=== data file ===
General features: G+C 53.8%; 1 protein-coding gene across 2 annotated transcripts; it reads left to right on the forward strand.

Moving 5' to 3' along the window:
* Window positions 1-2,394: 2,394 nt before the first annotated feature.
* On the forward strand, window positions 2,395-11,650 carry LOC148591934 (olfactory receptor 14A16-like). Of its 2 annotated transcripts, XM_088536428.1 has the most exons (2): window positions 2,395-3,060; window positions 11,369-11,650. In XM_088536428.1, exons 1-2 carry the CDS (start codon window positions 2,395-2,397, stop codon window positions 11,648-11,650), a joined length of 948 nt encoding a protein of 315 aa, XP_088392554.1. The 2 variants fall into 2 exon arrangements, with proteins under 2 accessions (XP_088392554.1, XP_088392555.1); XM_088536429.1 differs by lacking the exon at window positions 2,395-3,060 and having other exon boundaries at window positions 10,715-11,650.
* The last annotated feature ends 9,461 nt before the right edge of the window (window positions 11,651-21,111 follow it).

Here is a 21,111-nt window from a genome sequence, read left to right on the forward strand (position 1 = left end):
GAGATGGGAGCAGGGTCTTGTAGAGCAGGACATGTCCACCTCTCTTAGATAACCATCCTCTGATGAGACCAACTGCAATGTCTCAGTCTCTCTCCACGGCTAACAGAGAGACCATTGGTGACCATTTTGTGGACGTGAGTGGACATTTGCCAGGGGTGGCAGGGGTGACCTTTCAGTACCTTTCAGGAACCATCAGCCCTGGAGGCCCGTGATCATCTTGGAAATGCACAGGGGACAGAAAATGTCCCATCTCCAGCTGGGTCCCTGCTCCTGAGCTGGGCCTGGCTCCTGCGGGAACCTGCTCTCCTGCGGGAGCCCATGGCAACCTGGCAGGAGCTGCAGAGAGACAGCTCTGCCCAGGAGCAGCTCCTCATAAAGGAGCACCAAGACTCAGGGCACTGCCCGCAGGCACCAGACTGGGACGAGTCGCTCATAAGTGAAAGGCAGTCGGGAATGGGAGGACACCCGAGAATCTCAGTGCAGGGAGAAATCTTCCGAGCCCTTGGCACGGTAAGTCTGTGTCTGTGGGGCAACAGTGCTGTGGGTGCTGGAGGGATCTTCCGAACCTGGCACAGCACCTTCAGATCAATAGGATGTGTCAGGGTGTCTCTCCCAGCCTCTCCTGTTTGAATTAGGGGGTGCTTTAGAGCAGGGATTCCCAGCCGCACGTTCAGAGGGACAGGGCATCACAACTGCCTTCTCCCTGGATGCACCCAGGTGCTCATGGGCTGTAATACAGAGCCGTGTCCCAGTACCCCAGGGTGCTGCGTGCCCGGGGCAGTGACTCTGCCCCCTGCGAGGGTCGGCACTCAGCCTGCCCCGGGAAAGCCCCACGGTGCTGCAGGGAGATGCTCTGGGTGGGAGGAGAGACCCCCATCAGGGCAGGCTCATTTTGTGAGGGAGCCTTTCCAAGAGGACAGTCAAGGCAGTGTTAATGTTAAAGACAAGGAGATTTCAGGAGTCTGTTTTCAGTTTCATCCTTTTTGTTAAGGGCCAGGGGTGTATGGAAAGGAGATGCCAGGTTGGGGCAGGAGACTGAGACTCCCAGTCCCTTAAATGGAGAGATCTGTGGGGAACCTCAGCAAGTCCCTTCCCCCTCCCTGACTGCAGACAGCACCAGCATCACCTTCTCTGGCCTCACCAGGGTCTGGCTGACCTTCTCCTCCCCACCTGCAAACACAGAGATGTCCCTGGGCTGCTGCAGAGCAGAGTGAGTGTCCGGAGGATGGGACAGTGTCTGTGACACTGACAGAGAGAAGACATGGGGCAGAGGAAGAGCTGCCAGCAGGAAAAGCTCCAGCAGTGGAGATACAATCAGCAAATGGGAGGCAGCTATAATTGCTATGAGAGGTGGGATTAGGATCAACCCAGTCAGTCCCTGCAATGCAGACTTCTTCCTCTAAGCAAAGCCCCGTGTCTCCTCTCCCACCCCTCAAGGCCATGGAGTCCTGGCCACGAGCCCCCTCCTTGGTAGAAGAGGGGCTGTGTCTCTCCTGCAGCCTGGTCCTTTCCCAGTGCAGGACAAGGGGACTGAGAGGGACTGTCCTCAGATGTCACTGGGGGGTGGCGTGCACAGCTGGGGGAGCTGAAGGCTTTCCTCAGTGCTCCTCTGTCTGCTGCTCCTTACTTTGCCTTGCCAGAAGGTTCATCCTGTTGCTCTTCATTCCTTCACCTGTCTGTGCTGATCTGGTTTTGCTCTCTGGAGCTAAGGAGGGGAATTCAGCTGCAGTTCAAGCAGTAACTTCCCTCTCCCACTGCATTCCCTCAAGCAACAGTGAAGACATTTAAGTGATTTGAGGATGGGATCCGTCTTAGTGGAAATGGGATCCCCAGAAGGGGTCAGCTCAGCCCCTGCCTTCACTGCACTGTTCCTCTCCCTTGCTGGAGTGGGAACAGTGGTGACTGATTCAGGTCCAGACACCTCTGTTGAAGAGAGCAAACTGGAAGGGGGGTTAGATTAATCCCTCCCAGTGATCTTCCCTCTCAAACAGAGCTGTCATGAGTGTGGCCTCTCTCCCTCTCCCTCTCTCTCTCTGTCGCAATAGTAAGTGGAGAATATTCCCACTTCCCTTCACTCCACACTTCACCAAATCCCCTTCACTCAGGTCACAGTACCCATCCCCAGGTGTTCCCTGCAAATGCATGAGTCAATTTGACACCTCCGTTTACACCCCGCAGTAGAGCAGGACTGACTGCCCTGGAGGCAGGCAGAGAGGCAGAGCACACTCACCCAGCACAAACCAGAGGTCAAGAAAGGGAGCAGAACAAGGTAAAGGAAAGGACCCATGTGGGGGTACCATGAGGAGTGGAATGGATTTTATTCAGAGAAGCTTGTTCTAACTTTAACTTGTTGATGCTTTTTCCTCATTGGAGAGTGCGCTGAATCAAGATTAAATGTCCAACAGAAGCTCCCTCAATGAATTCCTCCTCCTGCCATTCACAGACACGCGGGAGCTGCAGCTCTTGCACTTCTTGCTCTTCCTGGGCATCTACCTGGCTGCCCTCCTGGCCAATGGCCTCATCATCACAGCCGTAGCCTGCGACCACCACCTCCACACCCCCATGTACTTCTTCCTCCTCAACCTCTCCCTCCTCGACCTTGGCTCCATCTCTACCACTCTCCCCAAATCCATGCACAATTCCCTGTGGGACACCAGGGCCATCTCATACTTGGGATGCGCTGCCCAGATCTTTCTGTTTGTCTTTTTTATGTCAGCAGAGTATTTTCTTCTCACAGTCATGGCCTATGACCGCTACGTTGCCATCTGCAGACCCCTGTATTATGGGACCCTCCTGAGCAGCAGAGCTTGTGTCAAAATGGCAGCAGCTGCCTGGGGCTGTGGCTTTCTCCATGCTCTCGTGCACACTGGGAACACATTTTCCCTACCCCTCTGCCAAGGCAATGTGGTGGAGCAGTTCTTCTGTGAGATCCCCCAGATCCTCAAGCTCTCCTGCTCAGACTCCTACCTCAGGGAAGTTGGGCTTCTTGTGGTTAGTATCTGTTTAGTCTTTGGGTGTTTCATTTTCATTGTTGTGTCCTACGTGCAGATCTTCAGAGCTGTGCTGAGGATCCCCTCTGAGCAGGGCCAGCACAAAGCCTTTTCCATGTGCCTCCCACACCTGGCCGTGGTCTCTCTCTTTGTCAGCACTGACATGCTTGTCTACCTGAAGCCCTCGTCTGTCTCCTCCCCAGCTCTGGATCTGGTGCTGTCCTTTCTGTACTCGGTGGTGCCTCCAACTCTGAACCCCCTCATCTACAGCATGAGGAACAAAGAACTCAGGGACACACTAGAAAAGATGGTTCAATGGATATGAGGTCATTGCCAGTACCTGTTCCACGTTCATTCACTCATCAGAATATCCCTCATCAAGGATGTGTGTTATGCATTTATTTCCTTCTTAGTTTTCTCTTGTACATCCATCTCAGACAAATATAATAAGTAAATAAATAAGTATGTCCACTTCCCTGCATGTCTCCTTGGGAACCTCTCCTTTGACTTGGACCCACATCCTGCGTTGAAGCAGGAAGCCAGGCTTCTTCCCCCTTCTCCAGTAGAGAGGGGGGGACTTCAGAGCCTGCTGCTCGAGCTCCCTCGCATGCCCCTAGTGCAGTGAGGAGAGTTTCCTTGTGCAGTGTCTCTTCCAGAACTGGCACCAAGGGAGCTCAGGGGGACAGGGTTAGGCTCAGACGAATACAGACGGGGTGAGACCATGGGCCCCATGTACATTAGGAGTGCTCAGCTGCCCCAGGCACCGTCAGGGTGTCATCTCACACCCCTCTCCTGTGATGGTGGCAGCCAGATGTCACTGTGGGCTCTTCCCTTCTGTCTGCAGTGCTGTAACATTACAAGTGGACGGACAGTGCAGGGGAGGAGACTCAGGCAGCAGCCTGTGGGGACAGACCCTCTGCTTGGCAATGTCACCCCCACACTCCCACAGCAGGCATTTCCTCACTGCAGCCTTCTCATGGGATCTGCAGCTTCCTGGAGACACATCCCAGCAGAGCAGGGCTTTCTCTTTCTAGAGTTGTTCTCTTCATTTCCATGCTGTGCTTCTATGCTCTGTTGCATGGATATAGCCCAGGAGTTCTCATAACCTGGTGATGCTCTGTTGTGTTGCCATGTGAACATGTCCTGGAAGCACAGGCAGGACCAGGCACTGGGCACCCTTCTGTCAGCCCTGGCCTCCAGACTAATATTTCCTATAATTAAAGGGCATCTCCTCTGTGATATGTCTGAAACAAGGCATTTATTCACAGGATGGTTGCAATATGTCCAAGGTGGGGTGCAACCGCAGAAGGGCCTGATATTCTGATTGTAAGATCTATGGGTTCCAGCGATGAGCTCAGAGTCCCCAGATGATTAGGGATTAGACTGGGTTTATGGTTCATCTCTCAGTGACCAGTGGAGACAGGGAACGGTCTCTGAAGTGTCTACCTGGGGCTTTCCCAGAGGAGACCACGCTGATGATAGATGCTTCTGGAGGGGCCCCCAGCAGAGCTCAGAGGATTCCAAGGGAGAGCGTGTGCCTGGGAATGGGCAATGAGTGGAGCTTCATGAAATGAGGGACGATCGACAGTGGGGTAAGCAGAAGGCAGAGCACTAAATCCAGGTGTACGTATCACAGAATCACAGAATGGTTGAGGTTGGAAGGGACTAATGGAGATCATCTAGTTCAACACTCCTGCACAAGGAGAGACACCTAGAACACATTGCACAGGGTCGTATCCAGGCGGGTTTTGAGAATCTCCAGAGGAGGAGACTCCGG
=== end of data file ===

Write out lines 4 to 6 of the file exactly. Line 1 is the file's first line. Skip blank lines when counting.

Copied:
* On the forward strand, window positions 2,395-11,650 carry LOC148591934 (olfactory receptor 14A16-like). Of its 2 annotated transcripts, XM_088536428.1 has the most exons (2): window positions 2,395-3,060; window positions 11,369-11,650. In XM_088536428.1, exons 1-2 carry the CDS (start codon window positions 2,395-2,397, stop codon window positions 11,648-11,650), a joined length of 948 nt encoding a protein of 315 aa, XP_088392554.1. The 2 variants fall into 2 exon arrangements, with proteins under 2 accessions (XP_088392554.1, XP_088392555.1); XM_088536429.1 differs by lacking the exon at window positions 2,395-3,060 and having other exon boundaries at window positions 10,715-11,650.
* The last annotated feature ends 9,461 nt before the right edge of the window (window positions 11,651-21,111 follow it).

Here is a 21,111-nt window from a genome sequence, read left to right on the forward strand (position 1 = left end):